Since quartz and sapphire have almost the same band gap but different lattice systems, the good agreement between quartz and sapphire indicates that the structural factors may not play a major role in this phenomenon. Another question is whether it is the different band gap that really matters. To answer this, the comparison with the data from calcium fluoride sample is made: as mentioned earlier, the calcium fluoride has a different lattice system (cubic lattice) and a larger band gap (12.2 eV). Figure 2c,d show such a comparison between quartz and calcium fluoride. We note that in Fig. 2a,c, there is more discrepancy between quartz and calcium fluoride than between quartz and sapphire at large . It is resulted from dispersive broadening of optical pulses. Figure 2d shows the transferred charges with respect to for both quartz and calcium fluoride. Similar to what we described above in conjunction with Fig. 2b, the data points for calcium fluoride are multiplied by a constant 1.8 to fit them to the data for quartz. Again, an excellent overlap of the data points for these two solids is observed implying that calcium fluoride and quartz behave essentially in the same way; all curves increase nearly exponentially with .

Zener has studied interband charge transfer, in terms of electrical breakdown in an insulator under strong field and derived an analytical formula11. Based on this, the transferred charge is simulated as , where , and is electron mass. We have attempted to fit this formula to our experimental data. Since Zener has considered up to the 1st order of Fourier expansion for periodic potential, field strength was assumed to be small. Hence we attempted to better fit a lower- region (see more details in Method). In each panel of Fig. 3, this fitting (dashed curve) is superimposed with the measured data. It is evident that the Zener tunneling does not explain measured against ; experiment and Zener’s formula are in a severe mismatch. Zener’s theory appears to overestimate the population of electrons promoted from the valence to conduction band compared to the measurement.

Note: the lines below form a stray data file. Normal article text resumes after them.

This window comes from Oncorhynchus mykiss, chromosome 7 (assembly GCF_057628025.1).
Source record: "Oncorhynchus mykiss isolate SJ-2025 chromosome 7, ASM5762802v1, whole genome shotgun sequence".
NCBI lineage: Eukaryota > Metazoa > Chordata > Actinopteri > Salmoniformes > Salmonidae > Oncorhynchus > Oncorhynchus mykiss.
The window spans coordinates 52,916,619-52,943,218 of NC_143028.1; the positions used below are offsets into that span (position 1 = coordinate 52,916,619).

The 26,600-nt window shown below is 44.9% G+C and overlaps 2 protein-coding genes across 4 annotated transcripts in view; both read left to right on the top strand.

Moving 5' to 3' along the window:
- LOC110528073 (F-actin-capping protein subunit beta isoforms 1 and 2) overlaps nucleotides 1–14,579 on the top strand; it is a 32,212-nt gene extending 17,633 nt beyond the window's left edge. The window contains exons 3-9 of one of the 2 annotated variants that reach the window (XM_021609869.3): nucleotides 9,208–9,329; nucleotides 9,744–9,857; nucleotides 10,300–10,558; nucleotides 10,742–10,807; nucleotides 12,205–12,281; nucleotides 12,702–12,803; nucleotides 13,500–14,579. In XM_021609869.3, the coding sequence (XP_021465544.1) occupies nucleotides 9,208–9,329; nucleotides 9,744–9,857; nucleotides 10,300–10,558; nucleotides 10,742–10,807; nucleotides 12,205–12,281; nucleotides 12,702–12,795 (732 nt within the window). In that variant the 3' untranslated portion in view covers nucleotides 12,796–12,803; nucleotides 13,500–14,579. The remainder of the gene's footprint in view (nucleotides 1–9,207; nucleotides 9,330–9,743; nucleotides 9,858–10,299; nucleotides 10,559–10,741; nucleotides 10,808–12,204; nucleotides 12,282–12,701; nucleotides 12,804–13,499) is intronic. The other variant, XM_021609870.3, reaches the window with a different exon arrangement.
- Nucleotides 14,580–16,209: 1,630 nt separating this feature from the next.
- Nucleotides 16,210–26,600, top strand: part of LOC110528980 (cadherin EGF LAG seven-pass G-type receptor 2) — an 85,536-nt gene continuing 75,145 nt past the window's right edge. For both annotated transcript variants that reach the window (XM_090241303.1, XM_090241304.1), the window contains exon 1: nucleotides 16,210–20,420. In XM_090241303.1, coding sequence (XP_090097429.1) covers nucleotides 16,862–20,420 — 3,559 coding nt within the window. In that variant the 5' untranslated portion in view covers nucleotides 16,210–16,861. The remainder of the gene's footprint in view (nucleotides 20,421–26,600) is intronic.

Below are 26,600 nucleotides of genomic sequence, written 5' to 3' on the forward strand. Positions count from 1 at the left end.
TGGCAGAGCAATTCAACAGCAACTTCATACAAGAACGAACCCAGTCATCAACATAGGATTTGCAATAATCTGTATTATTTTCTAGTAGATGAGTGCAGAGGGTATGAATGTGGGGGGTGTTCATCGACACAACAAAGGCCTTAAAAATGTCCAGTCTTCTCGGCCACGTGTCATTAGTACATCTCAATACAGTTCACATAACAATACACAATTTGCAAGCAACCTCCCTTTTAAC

Figure 3
figure 3

Measured maximum transferred charge as a function of (squares); fitting based on Zener-Keldysh interband tunneling formula (dashed) and theoretical computations (described in the text) including both interband and intraband transition (solid) for (a) quartz, (b) sapphire and (c) calcium fluoride. Error bars represent the same information as described in the caption of Fig. 2b.